Displaying data in a graph or a chart is visually more appealing than displaying data in a table, but such components have been missing from the .NET Framework — until now. .NET developers no longer need to look for third-party charting components because Microsoft has introduced the Chart Controls for.NET 3.5.

Something old and something new

Microsoft is well known for buying and acquiring products. This holds true with the Microsoft Chart Controls, as was revealed last year when the company acquired some of the Dundas code and charting intellectual property.

Microsoft has been working to integrate the code into a variety of its products. The Microsoft Chart Controls is based on Dundas Chart source code version 5.5, which helps explain some of the similarities between the Microsoft Chart Controls and the Dundas controls.


The Microsoft Chart Controls is available as a free download. It requires .NET Framework 3.5 and the .NET Framework 3.5 Service Pack 1. In addition, a Visual Studio 2008 add-on is available for using the controls within the IDE. There are plenty of samples available online, along with the documentation to get up and running in no time. The Microsoft Chart Controls Forum is an excellent online resource for sharing and learning about the new control.


The charting features offered by the Microsoft Chart Controls includes the ability to capture mouse events, drill down chart with preview, 3D visualization, AJAX integration, programmable event model, state management, caching, binary streaming, and much more. The new charting component has its own namespace: System.Web.UI.DataVisualization.Charting.

There are 25 chart types available, including: bar, area, line, doughnut, pie, point, range, circular, accumulation, data distribution, financial, and AJAX interactive. Most of the charts provide 3D support. The data used to create the chart may be included in the control declaration or dynamically populated using data binding.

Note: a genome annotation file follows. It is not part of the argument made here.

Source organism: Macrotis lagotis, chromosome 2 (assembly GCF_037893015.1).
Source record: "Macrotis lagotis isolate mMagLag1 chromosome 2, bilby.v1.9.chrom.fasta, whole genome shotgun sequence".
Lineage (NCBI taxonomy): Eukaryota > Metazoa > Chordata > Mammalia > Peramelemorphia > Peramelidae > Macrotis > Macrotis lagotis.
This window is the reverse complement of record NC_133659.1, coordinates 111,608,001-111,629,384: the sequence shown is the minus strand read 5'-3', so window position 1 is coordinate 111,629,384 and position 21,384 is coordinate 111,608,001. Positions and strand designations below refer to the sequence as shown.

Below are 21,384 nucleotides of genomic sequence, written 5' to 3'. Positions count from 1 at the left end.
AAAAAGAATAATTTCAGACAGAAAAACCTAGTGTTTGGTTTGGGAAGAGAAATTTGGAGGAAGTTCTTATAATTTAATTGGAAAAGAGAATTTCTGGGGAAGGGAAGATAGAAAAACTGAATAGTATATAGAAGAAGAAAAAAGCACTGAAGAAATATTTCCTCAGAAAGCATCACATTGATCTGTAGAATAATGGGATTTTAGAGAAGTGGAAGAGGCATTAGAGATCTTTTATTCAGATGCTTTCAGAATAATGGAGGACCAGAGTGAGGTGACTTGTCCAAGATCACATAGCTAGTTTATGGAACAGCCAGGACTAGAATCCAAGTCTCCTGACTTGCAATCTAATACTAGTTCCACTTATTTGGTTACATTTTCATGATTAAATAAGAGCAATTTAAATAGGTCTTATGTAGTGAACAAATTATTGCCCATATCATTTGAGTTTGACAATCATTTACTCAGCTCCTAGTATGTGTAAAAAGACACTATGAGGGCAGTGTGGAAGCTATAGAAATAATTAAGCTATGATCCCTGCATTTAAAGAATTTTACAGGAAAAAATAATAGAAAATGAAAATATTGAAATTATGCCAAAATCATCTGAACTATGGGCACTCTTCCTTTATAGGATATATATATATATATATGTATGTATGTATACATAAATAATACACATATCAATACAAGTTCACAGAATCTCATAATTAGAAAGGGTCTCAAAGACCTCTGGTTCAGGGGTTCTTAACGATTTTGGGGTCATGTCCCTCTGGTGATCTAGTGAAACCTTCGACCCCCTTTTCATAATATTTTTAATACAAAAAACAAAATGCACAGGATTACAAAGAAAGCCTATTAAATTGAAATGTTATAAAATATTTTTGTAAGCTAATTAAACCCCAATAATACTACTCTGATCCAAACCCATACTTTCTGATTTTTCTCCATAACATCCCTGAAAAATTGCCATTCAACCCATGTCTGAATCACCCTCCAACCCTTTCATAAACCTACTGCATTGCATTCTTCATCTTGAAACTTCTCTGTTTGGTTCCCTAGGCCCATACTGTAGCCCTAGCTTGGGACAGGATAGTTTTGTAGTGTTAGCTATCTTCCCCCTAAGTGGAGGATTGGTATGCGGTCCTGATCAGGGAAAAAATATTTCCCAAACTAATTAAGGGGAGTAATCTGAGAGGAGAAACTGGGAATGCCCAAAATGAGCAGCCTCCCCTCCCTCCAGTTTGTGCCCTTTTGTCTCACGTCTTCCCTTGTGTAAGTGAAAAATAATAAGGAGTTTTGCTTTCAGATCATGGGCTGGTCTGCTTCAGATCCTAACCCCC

Like all data controls, the Microsoft Chart Controls may be bound to the following data sources: XML, CSV files, arrays, data controls, and so forth. It has fully complex data sets, so it should fit most needs.

Using the Microsoft Chart Controls

You can manipulate the Microsoft Chart Controls via markup or programmatically. Here is an example of creating a simple bar chart on an ASP.NET page. A SQL data source is used as the data source for the chart (via SqlDataSource control). The chart uses data from the sample Northwind database (included with the default SQL Server installation); the data from the customers table is used to chart customers by their city.

The control is contained within the asp:Chart element. The Series element defines the series of data displayed and assigns data values via the XValueMember and YValueMember attributes that map to data source elements. The ChartArea element is used to format the chart displayed.

<asp:Chart ID="SampleChart" runat="server" Width="600" Height="400" DataSourceID="BackendDataSource">


<asp:Series Name="CitySeries" XValueMember="City"

YValueMembers="Column1" ChartType="Column">




<asp:ChartArea BackColor="Yellow" BackGradientStyle="LeftRight"

Name="ChartArea1" ShadowOffset="5">

<AxisY Title="Customers">


<AxisX Title="Customer Cities" IsLabelAutoFit="True">

<LabelStyle Angle="-90" Interval="1" />


<Area3DStyle Enable3D="True" />




<asp:SqlDataSource ID="BackendDataSource" runat="server"

ConnectionString="<%$ ConnectionStrings:NorthwindSampleDB %>"